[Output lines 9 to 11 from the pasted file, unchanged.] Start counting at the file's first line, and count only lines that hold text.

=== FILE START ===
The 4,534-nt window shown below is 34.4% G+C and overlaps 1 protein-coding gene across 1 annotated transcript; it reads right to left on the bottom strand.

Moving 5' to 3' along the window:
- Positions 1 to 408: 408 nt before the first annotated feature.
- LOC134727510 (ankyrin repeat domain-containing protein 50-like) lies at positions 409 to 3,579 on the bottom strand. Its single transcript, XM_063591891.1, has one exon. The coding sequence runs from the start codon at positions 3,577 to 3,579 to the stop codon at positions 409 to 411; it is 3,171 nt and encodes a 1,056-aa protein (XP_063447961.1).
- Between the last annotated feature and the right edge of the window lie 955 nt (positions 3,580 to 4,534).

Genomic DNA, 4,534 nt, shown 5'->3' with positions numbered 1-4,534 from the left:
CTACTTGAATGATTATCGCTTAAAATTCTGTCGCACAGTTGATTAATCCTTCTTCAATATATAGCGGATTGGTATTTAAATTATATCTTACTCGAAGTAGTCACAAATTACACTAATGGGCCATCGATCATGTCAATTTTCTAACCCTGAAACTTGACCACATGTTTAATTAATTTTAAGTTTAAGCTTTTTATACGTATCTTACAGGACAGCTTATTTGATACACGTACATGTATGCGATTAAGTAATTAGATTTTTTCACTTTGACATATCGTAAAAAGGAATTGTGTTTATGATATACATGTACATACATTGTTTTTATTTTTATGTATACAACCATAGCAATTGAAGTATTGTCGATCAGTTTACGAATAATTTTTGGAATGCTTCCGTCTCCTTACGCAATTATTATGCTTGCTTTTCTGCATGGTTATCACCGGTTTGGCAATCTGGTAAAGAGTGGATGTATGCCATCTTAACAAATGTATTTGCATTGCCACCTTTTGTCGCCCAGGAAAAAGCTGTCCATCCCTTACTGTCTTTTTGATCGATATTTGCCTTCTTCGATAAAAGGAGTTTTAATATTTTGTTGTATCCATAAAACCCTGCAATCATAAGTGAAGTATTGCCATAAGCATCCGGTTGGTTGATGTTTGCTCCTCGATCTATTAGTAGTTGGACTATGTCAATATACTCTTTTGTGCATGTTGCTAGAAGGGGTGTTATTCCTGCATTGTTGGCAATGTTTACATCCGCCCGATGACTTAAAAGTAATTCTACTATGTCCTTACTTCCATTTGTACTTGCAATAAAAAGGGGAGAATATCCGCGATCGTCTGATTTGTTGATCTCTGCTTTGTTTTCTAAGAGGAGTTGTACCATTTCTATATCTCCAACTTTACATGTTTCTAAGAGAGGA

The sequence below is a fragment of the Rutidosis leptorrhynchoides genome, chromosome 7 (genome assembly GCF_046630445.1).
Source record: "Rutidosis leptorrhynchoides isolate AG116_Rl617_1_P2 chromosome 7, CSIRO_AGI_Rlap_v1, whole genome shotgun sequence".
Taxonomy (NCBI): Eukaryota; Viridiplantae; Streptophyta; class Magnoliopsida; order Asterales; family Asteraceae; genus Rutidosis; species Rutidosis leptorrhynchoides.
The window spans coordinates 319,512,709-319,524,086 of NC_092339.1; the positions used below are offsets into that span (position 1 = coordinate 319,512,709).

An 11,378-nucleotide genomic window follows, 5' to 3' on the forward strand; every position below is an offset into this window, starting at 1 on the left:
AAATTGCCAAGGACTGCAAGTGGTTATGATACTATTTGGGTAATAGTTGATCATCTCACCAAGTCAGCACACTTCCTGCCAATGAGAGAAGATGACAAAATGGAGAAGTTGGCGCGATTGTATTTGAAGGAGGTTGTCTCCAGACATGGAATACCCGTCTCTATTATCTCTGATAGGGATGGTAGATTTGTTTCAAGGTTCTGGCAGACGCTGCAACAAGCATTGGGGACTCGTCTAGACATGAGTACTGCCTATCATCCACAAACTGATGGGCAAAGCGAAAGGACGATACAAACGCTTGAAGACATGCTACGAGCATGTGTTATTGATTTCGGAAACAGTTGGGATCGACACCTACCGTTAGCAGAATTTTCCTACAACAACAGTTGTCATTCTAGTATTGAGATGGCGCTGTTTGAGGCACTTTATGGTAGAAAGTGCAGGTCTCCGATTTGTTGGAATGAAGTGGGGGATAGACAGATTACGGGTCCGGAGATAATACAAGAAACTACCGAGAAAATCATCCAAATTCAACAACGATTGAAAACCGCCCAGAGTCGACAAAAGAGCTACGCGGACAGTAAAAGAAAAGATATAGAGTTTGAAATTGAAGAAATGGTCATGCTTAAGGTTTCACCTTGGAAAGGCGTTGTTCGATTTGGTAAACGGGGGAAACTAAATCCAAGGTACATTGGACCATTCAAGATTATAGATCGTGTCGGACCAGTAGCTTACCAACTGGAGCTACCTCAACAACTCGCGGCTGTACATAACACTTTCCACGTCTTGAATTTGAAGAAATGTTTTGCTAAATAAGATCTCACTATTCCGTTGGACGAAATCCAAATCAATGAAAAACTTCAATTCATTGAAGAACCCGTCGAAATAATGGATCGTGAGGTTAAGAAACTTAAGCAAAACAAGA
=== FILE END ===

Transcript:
Source record: "Rutidosis leptorrhynchoides isolate AG116_Rl617_1_P2 chromosome 7, CSIRO_AGI_Rlap_v1, whole genome shotgun sequence".
Taxonomy (NCBI): Eukaryota; Viridiplantae; Streptophyta; class Magnoliopsida; order Asterales; family Asteraceae; genus Rutidosis; species Rutidosis leptorrhynchoides.
The window spans coordinates 319,512,709-319,524,086 of NC_092339.1; the positions used below are offsets into that span (position 1 = coordinate 319,512,709).